Submitted to: Fungal Biology
Publication Type: Peer reviewed journal
Publication Acceptance Date: 11/26/2009
Publication Date: 3/1/2010
Publication URL: http://hdl.handle.net/10113/44842
Citation: Dubovenko, A.G., Dunaevsky, Y.Y., Belozersky, M.A., Oppert, B.S., Lord, J.C., Elpidina, E.N. 2010. Trypsin-like Proteins of the Fungi as Possible Markers of Phytopathogenicity. Fungal Biology. 114: 151-159. doi:10.1016/j.funbio.2009.11.004 Interpretive Summary: Fungal pathogens are often very closely related to benign species that obtain nutrition from non-living material. Distinguishing between these groups is a fundamental requirement for plant protection and selection of biological control agents. From genomic databases, we obtained fungal gene sequences for trypsin, an enzyme that digests proteins. A comparison of fungal species containing trypsin-like sequences revealed that all are pathogens of plants, animals or other fungi. The results support the hypothesis that the expression of trypsins in fungi represents a specific marker of fungal pathogenicity. An evolutionary tree constructed using trypsin-like sequences demonstrated that all sequences have noticeable differences and almost immediately deviate from the common root. Therefore, we conclude that the changes that occurred in trypsins of pathogenic fungi in the course of evolution represent specific adaptations to proteins of their respective hosts, and mutations in trypsin genes permitted association with specific hosts and division into species and genera. This research will aid in selection of targets for plant protection from fungi and agents for biological control of weeds and pest insects.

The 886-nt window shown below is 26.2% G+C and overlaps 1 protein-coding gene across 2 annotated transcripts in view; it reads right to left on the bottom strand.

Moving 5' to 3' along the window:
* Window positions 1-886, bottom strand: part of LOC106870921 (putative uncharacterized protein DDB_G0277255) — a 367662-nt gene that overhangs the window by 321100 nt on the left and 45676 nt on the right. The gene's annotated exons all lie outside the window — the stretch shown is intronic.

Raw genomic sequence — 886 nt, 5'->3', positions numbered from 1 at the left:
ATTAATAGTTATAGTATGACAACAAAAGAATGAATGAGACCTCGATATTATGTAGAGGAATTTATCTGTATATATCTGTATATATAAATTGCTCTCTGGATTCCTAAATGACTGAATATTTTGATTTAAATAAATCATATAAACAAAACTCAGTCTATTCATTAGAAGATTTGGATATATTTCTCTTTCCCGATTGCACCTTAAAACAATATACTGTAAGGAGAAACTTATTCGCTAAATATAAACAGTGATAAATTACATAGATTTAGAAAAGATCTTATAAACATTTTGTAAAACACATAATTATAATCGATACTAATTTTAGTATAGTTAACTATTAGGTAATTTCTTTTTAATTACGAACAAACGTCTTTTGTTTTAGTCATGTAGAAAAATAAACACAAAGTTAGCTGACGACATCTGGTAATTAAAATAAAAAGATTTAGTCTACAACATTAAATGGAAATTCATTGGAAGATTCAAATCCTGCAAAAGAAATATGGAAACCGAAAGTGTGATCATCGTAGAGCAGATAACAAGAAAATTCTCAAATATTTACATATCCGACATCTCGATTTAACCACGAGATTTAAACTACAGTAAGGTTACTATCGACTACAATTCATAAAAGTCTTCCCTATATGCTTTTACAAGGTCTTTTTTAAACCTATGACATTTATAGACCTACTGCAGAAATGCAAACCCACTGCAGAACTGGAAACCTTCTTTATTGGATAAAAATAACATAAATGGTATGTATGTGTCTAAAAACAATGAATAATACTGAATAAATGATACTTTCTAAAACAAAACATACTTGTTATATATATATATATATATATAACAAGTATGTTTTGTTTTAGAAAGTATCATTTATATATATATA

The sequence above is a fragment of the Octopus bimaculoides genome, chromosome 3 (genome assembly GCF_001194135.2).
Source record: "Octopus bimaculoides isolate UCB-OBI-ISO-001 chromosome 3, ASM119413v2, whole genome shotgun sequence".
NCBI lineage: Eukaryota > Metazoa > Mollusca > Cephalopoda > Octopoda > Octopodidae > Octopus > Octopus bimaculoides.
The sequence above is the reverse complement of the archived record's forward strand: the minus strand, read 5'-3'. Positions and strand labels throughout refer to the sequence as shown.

Technical Abstract: Sequences of peptidases with conserved motifs around the active site residues that are characteristic of trypsins (similar to trypsin peptidases, STP) were obtained from publicly available fungal genomes and related databases. Among the 74 fungal genomes, 30 species of parasitic Ascomycota contained genes encoding STP and their homologs. Searches of non-redundant protein sequences, patented protein sequences, and expressed sequence tags resulted in another 18 STP sequences in 10 fungal species from Ascomycota, Basidiomycota, and Zygomycota. A comparison of fungi species containing STP sequences revealed that almost all are pathogens of plants, animals or fungi. A comparison of the primary structure of homologous proteins, including the residues responsible for substrate binding and specificity of the enzyme, revealed three groups of homologous sequences: trypsin-like peptidases, chymotrypsin-like peptidases and serine peptidases with unknown substrate specificity presumably from the S1 family. Homologs that are presumably functionally inactive were predicted in all groups. The results support the hypothesis that the expression of trypsin-like peptidases in fungi represents a specific marker of fungal phytopathogenicity. A phylogenetic tree was constructed using peptidase and homolog amino acid sequences, demonstrating that all have noticeable differences and almost immediately deviate from the common root. Therefore, we conclude that the changes that occurred in STP of pathogenic fungi in the course of evolution represent specific adaptations to proteins of their respective hosts, and mutations in peptidase genes are important components of life-style changes and taxonomic divergence.